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Cycling: I wish I knew…

Cycling – a secret world of lycra, jargon and funny habits.

…But it doesn’t have to be. Having found out the hard way, our guest blogger shares his top tips for beginners.

Things I wish I knew when I started cycling

During a recent ride with a friend I was bemoaning the fact that there’s no user manual for new cyclists and that as a result you have to learn by making some mistakes. We were discussing clothing choices, but it applies to many aspects of cycling, whether you ride for fun, to commute or if you want to get more serious about it.

When I started cycling there were many things that I didn’t know; there were even some that I didn’t know I didn’t know. I’m not talking about the difference between Keirin and Kermesse or Peloton and Palmares; no, I mean the useful stuff that you’re supposed to learn during your ‘apprenticeship’. At 46 years of age and being an armchair fan of the Tour de France I didn’t think I had much to learn. Three years later I realise just how wrong I was.

After our discussion my friend suggested that I list out a few things that I know now that I wish I’d known at the start of this journey. So, here’s my list – it won’t be the same for everyone but I hope it will help even if it just highlights some questions you should ask.

On that last point, don’t ever be afraid to ask – almost all cyclists love talking about cycling so make the most of that. The guys on group rides, staff in the local bike shop, the bloke in the pub; everyone has a view. Just bear in mind that you are getting their perspective, not necessarily the ‘right’ answer for you.

Things I wish I’d known before I started cycling: tips from a beginner

  1. Bike choice is everything – get the right bike for the job. Mountain Bikes, Hybrids and Road Bikes are all built for specific uses and none of them are good outside of their ‘comfort zone’. Riding a heavy Mountain Bike with knobbly tyres on flat well-surfaced routes is hard work, as is using a Hybrid for long road rides.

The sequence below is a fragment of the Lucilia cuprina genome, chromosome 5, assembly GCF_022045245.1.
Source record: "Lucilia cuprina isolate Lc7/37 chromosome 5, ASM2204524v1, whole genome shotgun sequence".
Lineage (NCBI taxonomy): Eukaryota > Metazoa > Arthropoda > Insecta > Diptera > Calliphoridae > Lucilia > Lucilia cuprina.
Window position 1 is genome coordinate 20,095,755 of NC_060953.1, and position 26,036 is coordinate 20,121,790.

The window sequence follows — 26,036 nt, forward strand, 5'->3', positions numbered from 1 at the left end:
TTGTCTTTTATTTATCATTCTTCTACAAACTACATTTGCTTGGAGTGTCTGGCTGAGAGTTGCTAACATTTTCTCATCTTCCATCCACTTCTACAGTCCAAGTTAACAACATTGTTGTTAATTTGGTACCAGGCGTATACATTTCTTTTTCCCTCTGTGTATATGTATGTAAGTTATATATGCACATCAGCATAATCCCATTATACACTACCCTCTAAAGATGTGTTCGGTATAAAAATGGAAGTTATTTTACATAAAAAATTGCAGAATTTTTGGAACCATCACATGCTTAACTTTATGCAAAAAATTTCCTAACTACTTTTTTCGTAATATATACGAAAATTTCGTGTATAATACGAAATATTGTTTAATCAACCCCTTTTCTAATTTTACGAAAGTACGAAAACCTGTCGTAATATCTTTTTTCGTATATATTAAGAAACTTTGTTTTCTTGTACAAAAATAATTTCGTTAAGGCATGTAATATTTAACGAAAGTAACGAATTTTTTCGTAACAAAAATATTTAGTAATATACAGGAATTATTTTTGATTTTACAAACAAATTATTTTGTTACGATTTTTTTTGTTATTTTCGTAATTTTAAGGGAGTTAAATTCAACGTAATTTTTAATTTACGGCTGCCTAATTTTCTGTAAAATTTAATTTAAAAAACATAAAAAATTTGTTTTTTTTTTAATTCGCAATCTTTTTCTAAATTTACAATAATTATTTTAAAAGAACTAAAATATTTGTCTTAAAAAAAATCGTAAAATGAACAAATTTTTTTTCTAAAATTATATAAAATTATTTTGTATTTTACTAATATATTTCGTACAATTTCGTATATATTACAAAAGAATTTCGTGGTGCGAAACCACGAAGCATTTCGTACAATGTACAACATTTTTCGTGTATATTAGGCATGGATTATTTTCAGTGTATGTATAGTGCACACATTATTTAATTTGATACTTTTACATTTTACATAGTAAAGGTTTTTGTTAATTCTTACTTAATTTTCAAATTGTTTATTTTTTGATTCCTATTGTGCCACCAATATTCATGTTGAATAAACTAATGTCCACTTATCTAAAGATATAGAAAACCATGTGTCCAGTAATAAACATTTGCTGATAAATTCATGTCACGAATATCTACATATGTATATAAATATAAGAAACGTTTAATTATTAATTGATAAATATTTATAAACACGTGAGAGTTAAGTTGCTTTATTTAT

2. Getting the right cycling clothing is not just for the nerds. Believe me; cycling home in the rain wearing jeans is not just cold, it chafes and it’s hard work too. Sweating into your cotton t-shirt and shorts is almost as unpleasant.
  3. Cyclists can be incredibly hard to see and drivers are very short-sighted. However visible you think you are, you could be more visible.
  4. Riding solo is great, riding with a buddy is better, riding in a group is amazing. The conversation and camaraderie is really enjoyable but the guilty pleasure of getting a rest by cycling in someone’s slipstream will keep you wanting more.
  5. Hills might hurt your legs but in the end a headwind hurts them more. Downhill sections are brilliant, tailwinds are just something you dream of.
  6. If you’re male (and quite often female) and between 15 and 65; Audax means race, Sportive means race, club ride means race, Strava segment means race… You get the gist.
  7. There is a riding language consisting of hand-signals (no, not those) and calls that will help you avoid a lot of trouble if you learn it. The first time you puncture because of a pothole you’ll wish you’d noticed the signal from the rider in front.
  8. Waterproof, showerproof and windproof are very different things. ‘Breathable’ is an urban myth. There’s an expression that the number of bikes you need is n+1, where ‘n’ is the number of bikes you’ve got now. I’ve found that the same is true of cycling jackets.
  9. A lot of the clichés are true; it is fun, it is healthy, you do meet new people, you do get to see different things and different places. But the truest cliché of all is that coffee and cake really are perfect cycling fuels and the mid-ride coffee tastes so much better than normal.
  10. Buy that second bottle cage and water bottle and use them. Dehydration will affect your ride much more than under-eating. In extremes it can be dangerous.

Every month I ride is more enjoyable than the last. Getting the right gear, being lighter, fitter and stronger, and having a growing network of people to ride with have all helped. Learning the ‘etiquette’ and being a better rider has made a huge difference too and will hopefully make the people I ride with happier about riding with me.

Enjoy your riding and enjoy learning.

About the author: David started riding again around 2013 having not ridden for most of his adult life. As with many new and returning cyclists, it started with a charity cycle challenge and continued from there with regular commuting and joining a local cycling group.

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